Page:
Cross post from HatCityBLOG
An undocumented Florida woman who helped her sister report domestic violence now faces an order of deportation from Immigration and Customs Enforcement, even though her lawyers say she never should have been detected by ICE agents in the first place.
The woman, Rita Cote, 25, is married to a U.S. citizen and has four children, all of them citizens. She has no criminal record. But when police arrived to respond to the domestic-violence call on Feb. 16, 2009, law enforcement instead took Cote into custody, detained her for a week and handed her over to ICE.
Cote now faces deportation at any time to her native Honduras, which she fled as a child in 1998 to escape Hurricane Mitch and its aftermath. If deported, she could be separated from her husband and children for up to a decade.
While law-enforcement officials seek to work closely with their communities to prevent or solve crimes, immigrant-rights advocates say cases like Cote’s hurt that cause. The threat of deportation can have a chilling effect on the willingness of undocumented immigrants to turn to the police, they argue, even in similar cases of violent crime, leaving areas heavily populated by illegal immigrants more dangerous and lawless.
ICE officials say their enforcement priorities first target illegal immigrants who have committed serious crimes, but in practice, the agency more often rounds up those whose only crime is being in the country without documentation. The Obama administration has set a record for deportations of immigrants without a criminal record — expelling more such people than those with a criminal record, although deportation of criminals has also increased.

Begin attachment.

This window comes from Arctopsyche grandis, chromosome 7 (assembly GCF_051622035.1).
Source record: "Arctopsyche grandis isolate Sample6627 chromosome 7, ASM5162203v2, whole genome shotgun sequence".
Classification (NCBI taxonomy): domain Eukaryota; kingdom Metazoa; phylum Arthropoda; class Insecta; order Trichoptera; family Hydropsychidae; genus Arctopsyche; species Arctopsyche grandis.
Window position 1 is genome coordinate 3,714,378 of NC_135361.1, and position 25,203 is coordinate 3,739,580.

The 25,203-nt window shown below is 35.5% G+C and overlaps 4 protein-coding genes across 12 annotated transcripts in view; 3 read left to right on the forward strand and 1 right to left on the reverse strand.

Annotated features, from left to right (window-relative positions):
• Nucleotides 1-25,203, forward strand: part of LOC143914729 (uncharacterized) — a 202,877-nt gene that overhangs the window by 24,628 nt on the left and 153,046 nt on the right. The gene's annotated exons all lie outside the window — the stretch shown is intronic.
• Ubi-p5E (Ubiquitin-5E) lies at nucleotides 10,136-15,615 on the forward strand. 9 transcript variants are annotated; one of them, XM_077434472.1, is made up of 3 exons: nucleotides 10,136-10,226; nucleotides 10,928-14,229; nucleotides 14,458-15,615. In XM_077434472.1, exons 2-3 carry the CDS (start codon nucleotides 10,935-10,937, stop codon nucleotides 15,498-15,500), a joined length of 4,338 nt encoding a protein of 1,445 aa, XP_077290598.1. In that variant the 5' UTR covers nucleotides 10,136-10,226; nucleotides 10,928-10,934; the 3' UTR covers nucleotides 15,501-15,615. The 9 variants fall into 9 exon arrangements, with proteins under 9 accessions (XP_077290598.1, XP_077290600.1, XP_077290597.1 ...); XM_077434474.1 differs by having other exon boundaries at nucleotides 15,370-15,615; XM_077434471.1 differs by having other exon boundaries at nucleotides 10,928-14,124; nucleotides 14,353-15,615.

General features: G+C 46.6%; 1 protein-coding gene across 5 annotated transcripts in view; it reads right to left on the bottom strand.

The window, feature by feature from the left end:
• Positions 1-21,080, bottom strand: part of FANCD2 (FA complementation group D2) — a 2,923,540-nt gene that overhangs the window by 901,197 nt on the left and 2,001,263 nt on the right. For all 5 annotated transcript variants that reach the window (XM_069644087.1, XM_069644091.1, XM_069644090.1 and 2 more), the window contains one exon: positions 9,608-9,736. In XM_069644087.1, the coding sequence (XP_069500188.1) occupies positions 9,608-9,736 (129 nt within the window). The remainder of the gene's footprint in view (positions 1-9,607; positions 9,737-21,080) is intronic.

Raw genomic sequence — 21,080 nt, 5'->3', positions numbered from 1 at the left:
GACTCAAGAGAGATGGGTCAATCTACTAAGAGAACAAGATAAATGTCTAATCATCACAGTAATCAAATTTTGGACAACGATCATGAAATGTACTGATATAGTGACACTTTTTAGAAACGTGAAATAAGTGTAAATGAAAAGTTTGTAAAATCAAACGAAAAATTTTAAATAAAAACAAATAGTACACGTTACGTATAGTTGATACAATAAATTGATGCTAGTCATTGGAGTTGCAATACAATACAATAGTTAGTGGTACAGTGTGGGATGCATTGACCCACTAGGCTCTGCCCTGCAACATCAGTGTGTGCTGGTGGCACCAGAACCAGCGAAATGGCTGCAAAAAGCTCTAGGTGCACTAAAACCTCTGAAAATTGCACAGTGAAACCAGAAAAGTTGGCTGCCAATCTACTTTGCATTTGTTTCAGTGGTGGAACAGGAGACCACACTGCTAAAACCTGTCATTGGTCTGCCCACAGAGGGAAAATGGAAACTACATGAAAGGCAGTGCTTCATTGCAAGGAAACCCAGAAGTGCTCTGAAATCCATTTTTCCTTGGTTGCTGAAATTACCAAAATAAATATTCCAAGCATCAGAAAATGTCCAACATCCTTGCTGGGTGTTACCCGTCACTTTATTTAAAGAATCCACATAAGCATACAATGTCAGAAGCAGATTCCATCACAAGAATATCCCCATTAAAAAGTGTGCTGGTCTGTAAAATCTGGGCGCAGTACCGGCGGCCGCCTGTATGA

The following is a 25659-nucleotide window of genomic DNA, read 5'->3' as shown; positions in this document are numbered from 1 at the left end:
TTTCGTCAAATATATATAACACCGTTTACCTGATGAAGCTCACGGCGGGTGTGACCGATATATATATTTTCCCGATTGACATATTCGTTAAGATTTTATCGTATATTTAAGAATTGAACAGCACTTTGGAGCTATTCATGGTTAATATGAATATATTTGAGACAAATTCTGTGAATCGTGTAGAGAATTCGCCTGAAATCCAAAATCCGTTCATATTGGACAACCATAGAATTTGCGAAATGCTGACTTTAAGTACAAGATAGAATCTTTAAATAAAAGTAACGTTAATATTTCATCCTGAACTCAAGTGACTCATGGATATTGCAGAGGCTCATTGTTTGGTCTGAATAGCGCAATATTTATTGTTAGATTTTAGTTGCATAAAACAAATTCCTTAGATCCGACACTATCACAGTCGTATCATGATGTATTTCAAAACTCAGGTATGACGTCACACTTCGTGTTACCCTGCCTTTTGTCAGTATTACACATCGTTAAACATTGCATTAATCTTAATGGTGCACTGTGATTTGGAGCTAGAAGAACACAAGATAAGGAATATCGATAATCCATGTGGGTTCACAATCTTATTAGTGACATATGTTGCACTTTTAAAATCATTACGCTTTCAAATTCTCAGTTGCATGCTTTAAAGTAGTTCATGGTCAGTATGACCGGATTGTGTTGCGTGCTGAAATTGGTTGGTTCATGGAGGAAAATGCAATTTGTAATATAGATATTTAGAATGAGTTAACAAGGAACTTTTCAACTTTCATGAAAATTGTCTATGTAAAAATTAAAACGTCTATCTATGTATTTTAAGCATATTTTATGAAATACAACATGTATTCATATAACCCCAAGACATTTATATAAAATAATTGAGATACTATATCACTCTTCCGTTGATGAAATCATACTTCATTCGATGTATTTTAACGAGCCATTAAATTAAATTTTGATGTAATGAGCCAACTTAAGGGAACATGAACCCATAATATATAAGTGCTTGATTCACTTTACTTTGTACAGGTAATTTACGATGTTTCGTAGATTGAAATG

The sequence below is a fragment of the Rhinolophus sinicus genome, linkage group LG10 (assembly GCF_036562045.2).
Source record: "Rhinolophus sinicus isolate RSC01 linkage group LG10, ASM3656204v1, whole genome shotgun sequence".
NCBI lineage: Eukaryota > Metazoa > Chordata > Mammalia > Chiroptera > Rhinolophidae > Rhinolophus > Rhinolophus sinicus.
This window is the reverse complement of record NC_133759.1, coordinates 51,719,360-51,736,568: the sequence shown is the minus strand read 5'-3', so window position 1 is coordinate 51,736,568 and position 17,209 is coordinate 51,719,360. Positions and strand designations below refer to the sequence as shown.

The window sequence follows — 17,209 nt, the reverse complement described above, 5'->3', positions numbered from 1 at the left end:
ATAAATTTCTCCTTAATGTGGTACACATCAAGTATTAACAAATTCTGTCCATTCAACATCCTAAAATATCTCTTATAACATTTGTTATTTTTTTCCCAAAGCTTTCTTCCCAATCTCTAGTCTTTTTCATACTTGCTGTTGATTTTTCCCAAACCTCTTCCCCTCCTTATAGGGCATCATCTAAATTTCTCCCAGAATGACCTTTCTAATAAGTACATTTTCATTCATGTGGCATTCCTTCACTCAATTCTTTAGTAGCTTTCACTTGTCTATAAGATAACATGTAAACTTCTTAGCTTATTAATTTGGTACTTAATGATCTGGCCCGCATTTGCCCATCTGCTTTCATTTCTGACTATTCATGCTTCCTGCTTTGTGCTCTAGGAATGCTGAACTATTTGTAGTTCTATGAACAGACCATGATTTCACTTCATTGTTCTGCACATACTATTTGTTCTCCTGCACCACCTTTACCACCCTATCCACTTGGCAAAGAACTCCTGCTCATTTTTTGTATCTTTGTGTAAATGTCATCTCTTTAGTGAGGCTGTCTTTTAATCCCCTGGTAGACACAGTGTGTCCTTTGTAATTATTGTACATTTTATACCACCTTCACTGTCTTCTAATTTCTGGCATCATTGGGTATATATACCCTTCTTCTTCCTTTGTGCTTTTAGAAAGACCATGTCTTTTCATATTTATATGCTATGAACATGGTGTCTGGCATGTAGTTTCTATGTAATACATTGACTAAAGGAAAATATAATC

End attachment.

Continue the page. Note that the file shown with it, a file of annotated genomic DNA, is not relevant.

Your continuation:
In 2009, Cote appeared on ICE’s radar once again following the 911 call on behalf of her sister, who does not speak English. She was still present when police responded to the call. At that point, ACLU lawyers say the responding police officers swayed from normal protocol and required everyone at the scene to present identification. According to ACLU lawyer Glenn Katon, the police took Cote to jail after demanding that she show her passport rather than another photo I.D., which had her married name.
The ACLU lawsuit contends that asking Cote for an I.D. — and taking it to the level of demanding a passport — was a matter of racial profiling by the police and claims police and the county had no authority to detain her. “I find that hard to believe that if this was a white family and someone got into a fight at a party, they’d ask everyone for I.D.,” Katon told HuffPost.
For those who rallied against the 287g program in Danbury, Cote’s case is not a surprise since this case one of the reasons immigrant rights supporters spoke out against the program back in 2008.
The Cote situation is not shocking nor is it that many of the promises made by those on the council who voted in favor of the program never materialized (i.e., monthly ICE ACCESS reports from DanburyPD, program would only be used for serious criminals, lack of transparency in regards to the cost of maintaining the program in the first place, etc).
When it comes to Danbury, the following question still goes unanswered. When will the media (who should know better) stop giving Boughton a free pass on his immigration record and start asking serious questions about the broken promises and misleading claims he and his administration made about the ICE ACCESS program…as well as the Danbury 11 case?